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#1832 - 02/18/02 08:33 PM Re: Has your pocket carry changed (Bill)
billvann Offline
Old Hand

Registered: 05/10/01
Posts: 780
Loc: NE Illinois, USA (42:19:08N 08...
BTW, here's some additional information regarding scout neckerchiefs.<br><br>The Official BSA Supply Division is offering a reproduction of the original 28"x28" neckerchiefs. (I pasted the catalog text below) The problem with their offering is that it's positioned as a "classic" item for collector, and it's priced that way too. $20 for a neckerchief, Turks head woggle kit (rope), and reproduction book like the link I posted earlier. That's to high to expect a scout to adopt.<br>--------------------------------------------------------------------<br>Neckerchiefs were originally more than fancy neckwear, they were a piece of equipment that could be used as a sling, flag, and more. In 1927, the Boy Scouts of America even published a book detailing the various uses of a Scout neckerchief. Now you can own a classic neckerchief—original 28" x 28" size—and a reproduction of the original book. Set also includes materials and cord for tying your own classic neckerchief woggle, also known as a turk's head knot. Choose from six neckerchief styles. Great fun and a great gift! $20.00 ea.<br><br>
_________________________
Willie Vannerson
McHenry, IL

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#1833 - 02/18/02 10:24 PM Re: Storing more than the pocket carry...
Craig Offline


Registered: 11/13/01
Posts: 1784
Loc: Collegeville, PA, USA
Well, the cat doesn't have any places to hide, except WAY back in the closet where Judge Crater is. That's how serious our space problem is. <br><br>Off topic trivia question: Does anyone here know why Judge Crater is the answer to trivia questions today?

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#1834 - 02/18/02 11:09 PM Re: Has your pocket carry changed (Bill)
Anonymous
Unregistered


You can make a turks head knot from cord, but it won't look right. That knot needs the twist effect to look right. I make these occasionaly of sterling silver as finger rings, and have used mine as the slide you mention..... To do this in sterling is tuff....... I start out with about 64" 28 gauge wire single strand, fold it in 1/2 and pinch the ends in a hand drill, then a nail is placed in a small vise and I hook the U end over the nail. I tiwst evenly untill I have what looks like a good twist, and then proceed to tie the knot around a mandrill, and silver solder the ends...... This a weak.... if you make one don't do hard labor chores wearing it... my wife killed hers....<br><br>As I do Historical Re-enactment sometimes I finf myself in place dressed rather briefly, so I use the 36x36, as a skirt like covering......this happens when I am not at the place for the re-enactment battle, and I begin to feel the odd man out, usually the paint has worn off, or I have washed it off.... Sometimes after a long hot day, and a long battle, i just drive home that way... I get some pretty strange looks too!<br><br>I also ride a motor bike, and the rag works well then as a head cover.....I do not always wear a helmet...state says it is ok here in NH to not have to wear a helmet.... I like the wind too. So I get a fair amount of use from these rags... recently a i tore out 3 36x36 and 4 24x24 from camo real tree ..... I just tear them, sewing isn't needed, but for the scouts sure would be! I can be a bit messier than they can.... Sewing the edges should not be a big deal though..<br><br>It seems the military has gone to the triangle scarf type as well, i have a "Ranger Rag" it was a gift from a ranger olive drab, once in awhile someone [censored] at me for having it, as it is a Ranger only item, and I was not a ranger, but someone will have to stomp me pretty good to get it ;-)<br><br>Start carring the rag and you will find alot of everyday uses.<br>I like the silk one year round, and use that more than any others so far, but I don't use it for cleaning dishes or a pot holder like I do to the cotton ones........ Mac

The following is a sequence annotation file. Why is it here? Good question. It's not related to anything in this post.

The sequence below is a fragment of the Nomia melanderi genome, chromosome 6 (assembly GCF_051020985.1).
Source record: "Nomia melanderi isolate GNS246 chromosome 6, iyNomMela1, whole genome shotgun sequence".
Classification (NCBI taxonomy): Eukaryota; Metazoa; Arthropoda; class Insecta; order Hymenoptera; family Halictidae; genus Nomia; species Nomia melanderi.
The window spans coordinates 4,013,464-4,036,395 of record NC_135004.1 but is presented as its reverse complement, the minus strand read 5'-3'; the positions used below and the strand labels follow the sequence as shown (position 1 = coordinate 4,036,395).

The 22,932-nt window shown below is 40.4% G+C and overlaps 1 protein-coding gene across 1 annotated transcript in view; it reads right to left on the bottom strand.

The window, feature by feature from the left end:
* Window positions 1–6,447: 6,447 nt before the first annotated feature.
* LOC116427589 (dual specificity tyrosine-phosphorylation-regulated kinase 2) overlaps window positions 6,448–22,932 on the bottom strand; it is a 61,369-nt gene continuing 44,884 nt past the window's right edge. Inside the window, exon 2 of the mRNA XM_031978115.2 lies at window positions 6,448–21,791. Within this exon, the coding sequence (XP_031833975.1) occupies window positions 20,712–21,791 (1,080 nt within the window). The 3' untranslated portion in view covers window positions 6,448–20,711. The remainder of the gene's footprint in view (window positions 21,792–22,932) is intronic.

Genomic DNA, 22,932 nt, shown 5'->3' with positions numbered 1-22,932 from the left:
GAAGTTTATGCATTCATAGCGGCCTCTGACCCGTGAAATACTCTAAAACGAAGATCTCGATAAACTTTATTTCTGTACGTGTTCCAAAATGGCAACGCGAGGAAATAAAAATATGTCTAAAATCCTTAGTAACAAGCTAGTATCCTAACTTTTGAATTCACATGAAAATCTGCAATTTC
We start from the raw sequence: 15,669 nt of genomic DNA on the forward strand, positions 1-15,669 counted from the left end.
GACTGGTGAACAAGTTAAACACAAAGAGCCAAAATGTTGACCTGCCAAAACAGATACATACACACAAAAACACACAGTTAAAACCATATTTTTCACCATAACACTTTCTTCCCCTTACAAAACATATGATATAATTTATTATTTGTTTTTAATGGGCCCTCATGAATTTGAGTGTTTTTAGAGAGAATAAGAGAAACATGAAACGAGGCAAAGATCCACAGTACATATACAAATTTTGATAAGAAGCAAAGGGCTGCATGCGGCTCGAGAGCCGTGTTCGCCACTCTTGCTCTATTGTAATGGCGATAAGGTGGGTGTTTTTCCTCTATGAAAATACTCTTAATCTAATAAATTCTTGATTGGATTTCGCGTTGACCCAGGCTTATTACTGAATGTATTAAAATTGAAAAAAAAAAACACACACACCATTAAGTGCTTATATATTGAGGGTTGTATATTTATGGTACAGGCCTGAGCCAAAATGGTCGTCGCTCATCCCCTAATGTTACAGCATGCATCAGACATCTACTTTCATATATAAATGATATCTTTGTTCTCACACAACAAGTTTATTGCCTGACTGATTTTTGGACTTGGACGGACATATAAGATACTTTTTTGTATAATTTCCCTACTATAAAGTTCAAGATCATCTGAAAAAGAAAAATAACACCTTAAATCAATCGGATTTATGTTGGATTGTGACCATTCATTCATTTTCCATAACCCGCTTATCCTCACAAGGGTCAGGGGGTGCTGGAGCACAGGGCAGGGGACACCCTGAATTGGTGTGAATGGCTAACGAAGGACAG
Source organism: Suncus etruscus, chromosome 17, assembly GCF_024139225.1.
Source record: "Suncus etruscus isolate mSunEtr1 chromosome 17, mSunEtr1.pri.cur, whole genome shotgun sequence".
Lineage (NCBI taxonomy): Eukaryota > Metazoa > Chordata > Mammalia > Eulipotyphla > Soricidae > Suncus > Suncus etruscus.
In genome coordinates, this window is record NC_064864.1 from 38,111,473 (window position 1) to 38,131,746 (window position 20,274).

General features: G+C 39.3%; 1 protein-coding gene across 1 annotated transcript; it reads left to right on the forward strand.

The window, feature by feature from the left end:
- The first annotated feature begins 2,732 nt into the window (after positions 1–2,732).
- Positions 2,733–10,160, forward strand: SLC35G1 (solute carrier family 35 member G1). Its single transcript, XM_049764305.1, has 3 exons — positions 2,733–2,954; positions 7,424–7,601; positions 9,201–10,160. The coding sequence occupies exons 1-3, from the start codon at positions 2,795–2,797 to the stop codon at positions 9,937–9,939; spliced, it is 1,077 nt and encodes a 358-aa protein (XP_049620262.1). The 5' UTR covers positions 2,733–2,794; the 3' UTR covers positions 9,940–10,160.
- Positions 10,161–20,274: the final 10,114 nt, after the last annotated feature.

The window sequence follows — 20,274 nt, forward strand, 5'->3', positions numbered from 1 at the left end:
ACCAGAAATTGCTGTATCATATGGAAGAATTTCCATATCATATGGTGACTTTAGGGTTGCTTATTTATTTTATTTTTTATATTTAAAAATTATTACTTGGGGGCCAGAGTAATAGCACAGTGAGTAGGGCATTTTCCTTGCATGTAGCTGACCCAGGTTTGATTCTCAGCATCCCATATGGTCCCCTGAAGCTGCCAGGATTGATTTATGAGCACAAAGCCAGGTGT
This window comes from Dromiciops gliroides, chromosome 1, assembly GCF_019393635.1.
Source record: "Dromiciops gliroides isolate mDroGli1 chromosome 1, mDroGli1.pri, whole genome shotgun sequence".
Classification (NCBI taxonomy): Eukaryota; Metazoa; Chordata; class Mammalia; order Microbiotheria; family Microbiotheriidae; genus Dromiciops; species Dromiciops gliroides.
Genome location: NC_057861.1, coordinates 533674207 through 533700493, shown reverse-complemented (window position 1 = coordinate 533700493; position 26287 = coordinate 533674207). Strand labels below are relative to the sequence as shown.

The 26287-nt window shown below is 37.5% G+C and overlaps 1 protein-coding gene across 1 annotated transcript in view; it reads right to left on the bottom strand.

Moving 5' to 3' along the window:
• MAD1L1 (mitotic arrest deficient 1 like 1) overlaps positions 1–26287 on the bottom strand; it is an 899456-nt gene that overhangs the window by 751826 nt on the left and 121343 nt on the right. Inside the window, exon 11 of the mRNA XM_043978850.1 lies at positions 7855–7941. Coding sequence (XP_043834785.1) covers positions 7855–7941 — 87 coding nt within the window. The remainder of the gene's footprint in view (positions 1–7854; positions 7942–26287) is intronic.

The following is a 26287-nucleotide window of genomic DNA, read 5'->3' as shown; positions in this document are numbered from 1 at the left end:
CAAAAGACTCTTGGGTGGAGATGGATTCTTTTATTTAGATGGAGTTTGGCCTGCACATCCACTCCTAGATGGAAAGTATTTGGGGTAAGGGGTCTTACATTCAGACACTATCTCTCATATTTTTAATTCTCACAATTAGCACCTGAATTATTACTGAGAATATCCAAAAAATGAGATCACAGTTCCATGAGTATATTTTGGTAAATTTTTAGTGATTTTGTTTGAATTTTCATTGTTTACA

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#1835 - 02/18/02 11:13 PM Re: Has your pocket carry changed (Bill)
Anonymous
Unregistered


thats a tad pricey for me..... I but cotton sometimes as low as $0.50 a running yard......and 60" wide.... the real tree camo was that price...I bought about 30 dollars worth at 50 cents a yard for that! 20 bucks for a rag is way to much..... Mac